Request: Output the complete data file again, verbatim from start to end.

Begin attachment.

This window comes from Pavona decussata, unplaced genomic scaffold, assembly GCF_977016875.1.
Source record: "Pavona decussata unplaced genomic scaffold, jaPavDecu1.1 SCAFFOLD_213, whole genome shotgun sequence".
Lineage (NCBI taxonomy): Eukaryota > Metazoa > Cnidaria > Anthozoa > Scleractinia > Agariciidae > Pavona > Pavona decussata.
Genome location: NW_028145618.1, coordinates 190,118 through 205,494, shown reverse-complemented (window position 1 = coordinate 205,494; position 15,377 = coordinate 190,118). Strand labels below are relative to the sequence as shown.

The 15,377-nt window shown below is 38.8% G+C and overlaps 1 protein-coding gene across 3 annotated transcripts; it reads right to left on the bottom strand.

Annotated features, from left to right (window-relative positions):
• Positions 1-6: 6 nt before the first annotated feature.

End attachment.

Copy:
This window comes from Pavona decussata, unplaced genomic scaffold, assembly GCF_977016875.1.
Source record: "Pavona decussata unplaced genomic scaffold, jaPavDecu1.1 SCAFFOLD_213, whole genome shotgun sequence".
Lineage (NCBI taxonomy): Eukaryota > Metazoa > Cnidaria > Anthozoa > Scleractinia > Agariciidae > Pavona > Pavona decussata.
Genome location: NW_028145618.1, coordinates 190,118 through 205,494, shown reverse-complemented (window position 1 = coordinate 205,494; position 15,377 = coordinate 190,118). Strand labels below are relative to the sequence as shown.

The 15,377-nt window shown below is 38.8% G+C and overlaps 1 protein-coding gene across 3 annotated transcripts; it reads right to left on the bottom strand.

Annotated features, from left to right (window-relative positions):
• Positions 1-6: 6 nt before the first annotated feature.